Lebanon's parliaments will – for the 12th time in eight months – attempt to elect a head of state on Wednesday.
They may likely fail as political blocs seek to obstruct opposition candidates.
In recent days, both former minister Jihad Azour and Marada movement chief Suleiman Frangieh have formally announced their candidacy for Lebanon’s presidency, but neither is expected to receive the required two-thirds majority to win the election in the first round.
Still, the session symbolises a step forward in the electoral process.
The post has been vacant since October 2022, leaving only a resigned government at the helm. Parliament has been constitutionally stripped of legislative powers until a president is elected with a stalemate dominating the election process.
Behind the scenes, however, the horse-trading and shifting alliances typical of Lebanese politics have steadily continued.
Although Wednesday’s session will be the first since January, there is little expectation that the election will result in a new president.
Will a new president be elected?
Lebanon’s two largest and opposing Christian parties have converged over the name of Mr Azour – leaving Mr Frangieh supported mostly by the powerful Iran-backed Hezbollah group and its ally the Amal movement, but with little Christian legitimacy.
By unwritten convention, Lebanon’s top leadership posts are appointed according to sect: the speaker of the House must be a Shiite Muslim, the prime minister a Sunni, and the president a Maronite Christian.
In the current reading of the constitution, a two-thirds vote is required to win in the first round of the parliamentary election. In the second round, a simple majority of 65 votes is required.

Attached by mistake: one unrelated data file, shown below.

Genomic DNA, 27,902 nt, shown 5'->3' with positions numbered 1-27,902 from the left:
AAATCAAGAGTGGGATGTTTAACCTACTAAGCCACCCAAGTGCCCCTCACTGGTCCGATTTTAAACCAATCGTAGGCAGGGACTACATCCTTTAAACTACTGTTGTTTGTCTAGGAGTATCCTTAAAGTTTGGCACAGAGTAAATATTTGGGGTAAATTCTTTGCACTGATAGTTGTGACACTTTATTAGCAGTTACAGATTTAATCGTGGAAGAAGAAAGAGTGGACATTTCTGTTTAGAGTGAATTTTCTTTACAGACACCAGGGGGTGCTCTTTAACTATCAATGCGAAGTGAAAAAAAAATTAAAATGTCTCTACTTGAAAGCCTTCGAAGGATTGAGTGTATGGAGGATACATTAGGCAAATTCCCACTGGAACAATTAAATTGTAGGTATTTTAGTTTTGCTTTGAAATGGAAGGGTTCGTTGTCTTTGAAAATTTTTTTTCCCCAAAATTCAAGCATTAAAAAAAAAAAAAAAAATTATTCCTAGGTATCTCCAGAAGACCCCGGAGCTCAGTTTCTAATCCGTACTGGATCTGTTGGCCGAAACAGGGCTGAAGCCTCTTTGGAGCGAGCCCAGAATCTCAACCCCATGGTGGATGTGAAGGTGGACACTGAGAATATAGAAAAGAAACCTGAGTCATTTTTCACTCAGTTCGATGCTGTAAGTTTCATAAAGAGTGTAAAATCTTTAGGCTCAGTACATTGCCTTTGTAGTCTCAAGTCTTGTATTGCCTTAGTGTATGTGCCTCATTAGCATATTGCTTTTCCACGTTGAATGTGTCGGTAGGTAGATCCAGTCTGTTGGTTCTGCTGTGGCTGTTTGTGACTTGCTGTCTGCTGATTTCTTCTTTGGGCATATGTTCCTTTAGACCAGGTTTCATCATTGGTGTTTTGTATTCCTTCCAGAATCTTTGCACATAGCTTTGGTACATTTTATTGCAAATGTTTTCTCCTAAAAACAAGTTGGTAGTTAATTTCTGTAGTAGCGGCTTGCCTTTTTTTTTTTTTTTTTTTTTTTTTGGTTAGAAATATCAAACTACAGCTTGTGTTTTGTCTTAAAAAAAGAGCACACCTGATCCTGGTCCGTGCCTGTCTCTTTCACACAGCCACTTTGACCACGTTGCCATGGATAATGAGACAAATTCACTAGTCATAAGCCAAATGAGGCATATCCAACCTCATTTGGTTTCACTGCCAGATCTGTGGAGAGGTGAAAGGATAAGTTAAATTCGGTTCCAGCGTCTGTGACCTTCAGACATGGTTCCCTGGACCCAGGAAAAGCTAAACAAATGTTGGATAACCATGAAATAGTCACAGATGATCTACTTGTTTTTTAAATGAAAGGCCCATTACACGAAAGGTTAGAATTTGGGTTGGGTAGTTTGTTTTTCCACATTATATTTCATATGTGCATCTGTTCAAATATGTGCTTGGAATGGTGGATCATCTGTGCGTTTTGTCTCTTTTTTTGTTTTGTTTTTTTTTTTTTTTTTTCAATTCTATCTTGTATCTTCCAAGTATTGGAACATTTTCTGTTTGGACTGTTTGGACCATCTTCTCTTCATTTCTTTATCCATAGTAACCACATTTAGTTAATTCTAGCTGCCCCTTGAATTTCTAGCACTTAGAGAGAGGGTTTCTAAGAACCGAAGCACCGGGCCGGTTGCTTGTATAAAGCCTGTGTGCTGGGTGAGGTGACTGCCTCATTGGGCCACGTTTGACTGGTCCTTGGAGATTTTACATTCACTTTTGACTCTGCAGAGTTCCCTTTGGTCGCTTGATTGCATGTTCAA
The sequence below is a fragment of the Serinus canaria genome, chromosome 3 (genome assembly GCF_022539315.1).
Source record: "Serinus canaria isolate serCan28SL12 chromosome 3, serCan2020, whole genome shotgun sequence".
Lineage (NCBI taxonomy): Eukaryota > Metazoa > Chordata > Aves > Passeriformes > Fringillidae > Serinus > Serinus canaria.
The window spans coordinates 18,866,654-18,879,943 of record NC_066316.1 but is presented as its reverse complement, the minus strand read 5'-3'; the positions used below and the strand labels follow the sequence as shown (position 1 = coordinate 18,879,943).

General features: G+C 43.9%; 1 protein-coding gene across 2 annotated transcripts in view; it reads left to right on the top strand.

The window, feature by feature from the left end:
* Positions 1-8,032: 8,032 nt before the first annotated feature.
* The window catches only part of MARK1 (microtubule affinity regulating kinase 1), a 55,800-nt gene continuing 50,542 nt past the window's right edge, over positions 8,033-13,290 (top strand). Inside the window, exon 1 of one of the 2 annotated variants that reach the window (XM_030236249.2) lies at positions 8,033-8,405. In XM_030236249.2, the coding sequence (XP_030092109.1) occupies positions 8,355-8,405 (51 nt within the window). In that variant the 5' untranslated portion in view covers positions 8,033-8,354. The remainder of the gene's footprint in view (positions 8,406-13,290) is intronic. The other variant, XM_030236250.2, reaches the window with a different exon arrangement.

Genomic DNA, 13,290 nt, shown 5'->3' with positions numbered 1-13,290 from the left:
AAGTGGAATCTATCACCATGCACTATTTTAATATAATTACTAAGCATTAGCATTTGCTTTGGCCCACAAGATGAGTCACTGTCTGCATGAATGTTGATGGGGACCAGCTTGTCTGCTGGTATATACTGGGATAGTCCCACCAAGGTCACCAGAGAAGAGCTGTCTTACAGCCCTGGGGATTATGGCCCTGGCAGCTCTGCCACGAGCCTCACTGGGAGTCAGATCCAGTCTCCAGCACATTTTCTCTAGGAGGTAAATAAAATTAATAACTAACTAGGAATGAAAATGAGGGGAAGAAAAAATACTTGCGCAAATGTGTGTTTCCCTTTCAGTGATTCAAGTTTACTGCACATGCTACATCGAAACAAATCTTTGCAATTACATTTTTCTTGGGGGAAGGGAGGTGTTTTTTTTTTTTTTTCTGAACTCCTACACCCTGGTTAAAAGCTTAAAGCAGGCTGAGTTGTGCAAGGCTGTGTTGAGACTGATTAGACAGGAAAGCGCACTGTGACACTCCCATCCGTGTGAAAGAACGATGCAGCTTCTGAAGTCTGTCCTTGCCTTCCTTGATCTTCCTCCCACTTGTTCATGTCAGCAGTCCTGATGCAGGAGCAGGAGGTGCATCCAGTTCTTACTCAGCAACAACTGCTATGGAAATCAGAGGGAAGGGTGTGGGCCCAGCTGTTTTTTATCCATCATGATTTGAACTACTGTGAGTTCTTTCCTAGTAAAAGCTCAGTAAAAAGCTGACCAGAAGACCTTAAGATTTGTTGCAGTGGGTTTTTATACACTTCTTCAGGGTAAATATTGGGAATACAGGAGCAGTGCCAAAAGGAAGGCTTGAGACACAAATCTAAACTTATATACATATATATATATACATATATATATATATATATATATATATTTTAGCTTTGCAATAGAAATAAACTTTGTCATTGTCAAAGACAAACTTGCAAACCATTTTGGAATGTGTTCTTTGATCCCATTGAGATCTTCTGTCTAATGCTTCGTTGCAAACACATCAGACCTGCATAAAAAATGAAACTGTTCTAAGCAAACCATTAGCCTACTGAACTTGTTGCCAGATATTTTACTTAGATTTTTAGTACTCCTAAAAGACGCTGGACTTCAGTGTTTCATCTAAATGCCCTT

Although Hezbollah and its allies have been uncompromising in their choice of Mr Frangieh, a close ally of the Syrian government, they have not gathered enough vote pledges to elect him to the post.
This is the first time the Shiite duo of Hezbollah and Amal will vote officially for Mr Frangieh, having previously cast blank ballots in all 11 sessions.
Hezbollah has alienated its major Christian ally, the Free Patriotic Movement, due to its insistence on the Marada movement leader over Mr Azour.
“We are pragmatic enough to know that right now, the only thing that will help us break this deadlock that was imposed on the Lebanese people [is] going to be a candidate who can represent a common space for several groups,” a Lebanese Forces source told The National of Mr Azour’s candidacy.
The Lebanese Forces, the largest party in Parliament, have formed a disparate coalition with the FPM, the Christian Kataeb party, the Druze Progressive Socialist Party and some independent MPs to vote for Mr Azour, whom they see as a consensus candidate.
The opposition camp has been eager to relay its willingness to nominate a candidate based on cross-party consensus in an attempt to block Mr Frangieh, a position Hezbollah and its allies have criticised.
But, like Mr Frangieh, Mr Azour is unlikely to receive the two-thirds majority of votes (85) necessary to elect a president in the first electoral round.
On the chance he could win the simple majority of 65 votes needed in a second round, the pro-Frangieh camp has indicated it may leave the session, forcing a loss of quorum.
Why would MPs force a loss of quorum?
In Lebanon, presidents are elected through political alliances. According to the present interpretation of the country’s constitution, MPs opposed to Mr Azour could simply force a loss of quorum to avoid a scenario in which Mr Azour could win in a second round of voting.